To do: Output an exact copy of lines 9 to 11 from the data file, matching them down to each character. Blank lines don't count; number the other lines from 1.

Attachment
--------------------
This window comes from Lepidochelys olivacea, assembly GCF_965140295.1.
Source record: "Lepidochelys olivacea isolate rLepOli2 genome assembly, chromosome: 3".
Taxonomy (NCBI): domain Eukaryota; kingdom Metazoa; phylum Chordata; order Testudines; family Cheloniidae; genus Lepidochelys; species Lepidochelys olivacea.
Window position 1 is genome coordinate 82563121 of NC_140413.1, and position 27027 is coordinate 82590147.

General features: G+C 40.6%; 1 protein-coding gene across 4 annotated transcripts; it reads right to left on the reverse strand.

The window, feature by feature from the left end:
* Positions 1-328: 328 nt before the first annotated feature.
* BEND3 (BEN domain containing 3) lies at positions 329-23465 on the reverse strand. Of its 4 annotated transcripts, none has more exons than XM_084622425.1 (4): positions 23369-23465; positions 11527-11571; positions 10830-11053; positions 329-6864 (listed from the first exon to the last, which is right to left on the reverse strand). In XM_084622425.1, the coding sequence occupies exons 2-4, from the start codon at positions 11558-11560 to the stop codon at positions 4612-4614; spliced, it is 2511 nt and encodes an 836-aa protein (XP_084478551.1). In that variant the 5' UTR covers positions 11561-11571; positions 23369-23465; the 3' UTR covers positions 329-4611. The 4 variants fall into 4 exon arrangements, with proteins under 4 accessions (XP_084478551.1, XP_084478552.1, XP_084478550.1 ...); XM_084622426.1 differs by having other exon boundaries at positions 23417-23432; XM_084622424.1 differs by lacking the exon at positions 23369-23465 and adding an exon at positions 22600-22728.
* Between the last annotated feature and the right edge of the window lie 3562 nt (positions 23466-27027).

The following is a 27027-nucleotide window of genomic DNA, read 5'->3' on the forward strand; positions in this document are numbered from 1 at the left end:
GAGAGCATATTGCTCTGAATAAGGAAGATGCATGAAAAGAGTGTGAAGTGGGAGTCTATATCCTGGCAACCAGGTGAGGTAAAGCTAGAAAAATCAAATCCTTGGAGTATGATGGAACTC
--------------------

* Between the last annotated feature and the right edge of the window lie 3562 nt (positions 23466-27027).

The following is a 27027-nucleotide window of genomic DNA, read 5'->3' on the forward strand; positions in this document are numbered from 1 at the left end:
GAGAGCATATTGCTCTGAATAAGGAAGATGCATGAAAAGAGTGTGAAGTGGGAGTCTATATCCTGGCAACCAGGTGAGGTAAAGCTAGAAAAATCAAATCCTTGGAGTATGATGGAACTC